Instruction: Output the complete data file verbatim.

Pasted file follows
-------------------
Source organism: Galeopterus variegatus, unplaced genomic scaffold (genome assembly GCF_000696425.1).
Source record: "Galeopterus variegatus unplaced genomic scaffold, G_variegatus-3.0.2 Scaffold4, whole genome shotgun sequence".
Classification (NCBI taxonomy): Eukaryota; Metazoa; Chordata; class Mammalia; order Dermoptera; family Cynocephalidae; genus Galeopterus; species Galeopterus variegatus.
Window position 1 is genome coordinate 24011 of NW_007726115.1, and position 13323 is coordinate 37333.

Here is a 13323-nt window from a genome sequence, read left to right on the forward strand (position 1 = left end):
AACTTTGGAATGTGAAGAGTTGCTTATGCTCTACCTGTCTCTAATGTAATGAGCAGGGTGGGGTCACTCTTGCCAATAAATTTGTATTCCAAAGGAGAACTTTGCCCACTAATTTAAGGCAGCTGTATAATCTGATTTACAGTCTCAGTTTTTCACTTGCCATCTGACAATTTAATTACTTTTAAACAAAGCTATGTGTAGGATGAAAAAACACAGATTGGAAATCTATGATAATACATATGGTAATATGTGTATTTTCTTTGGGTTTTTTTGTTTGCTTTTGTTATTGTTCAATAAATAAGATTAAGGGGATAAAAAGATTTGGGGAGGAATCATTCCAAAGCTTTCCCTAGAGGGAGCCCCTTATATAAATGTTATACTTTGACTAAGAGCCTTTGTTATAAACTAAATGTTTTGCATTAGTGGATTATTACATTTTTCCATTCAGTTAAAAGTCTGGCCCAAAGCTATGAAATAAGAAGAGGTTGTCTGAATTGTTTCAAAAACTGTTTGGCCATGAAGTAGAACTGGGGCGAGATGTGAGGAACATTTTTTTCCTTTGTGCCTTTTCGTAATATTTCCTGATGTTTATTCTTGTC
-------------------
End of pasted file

Source organism: Galeopterus variegatus, unplaced genomic scaffold (genome assembly GCF_000696425.1).
Source record: "Galeopterus variegatus unplaced genomic scaffold, G_variegatus-3.0.2 Scaffold4, whole genome shotgun sequence".
Classification (NCBI taxonomy): Eukaryota; Metazoa; Chordata; class Mammalia; order Dermoptera; family Cynocephalidae; genus Galeopterus; species Galeopterus variegatus.
Window position 1 is genome coordinate 24011 of NW_007726115.1, and position 13323 is coordinate 37333.

Here is a 13323-nt window from a genome sequence, read left to right on the forward strand (position 1 = left end):
AACTTTGGAATGTGAAGAGTTGCTTATGCTCTACCTGTCTCTAATGTAATGAGCAGGGTGGGGTCACTCTTGCCAATAAATTTGTATTCCAAAGGAGAACTTTGCCCACTAATTTAAGGCAGCTGTATAATCTGATTTACAGTCTCAGTTTTTCACTTGCCATCTGACAATTTAATTACTTTTAAACAAAGCTATGTGTAGGATGAAAAAACACAGATTGGAAATCTATGATAATACATATGGTAATATGTGTATTTTCTTTGGGTTTTTTTGTTTGCTTTTGTTATTGTTCAATAAATAAGATTAAGGGGATAAAAAGATTTGGGGAGGAATCATTCCAAAGCTTTCCCTAGAGGGAGCCCCTTATATAAATGTTATACTTTGACTAAGAGCCTTTGTTATAAACTAAATGTTTTGCATTAGTGGATTATTACATTTTTCCATTCAGTTAAAAGTCTGGCCCAAAGCTATGAAATAAGAAGAGGTTGTCTGAATTGTTTCAAAAACTGTTTGGCCATGAAGTAGAACTGGGGCGAGATGTGAGGAACATTTTTTTCCTTTGTGCCTTTTCGTAATATTTCCTGATGTTTATTCTTGTC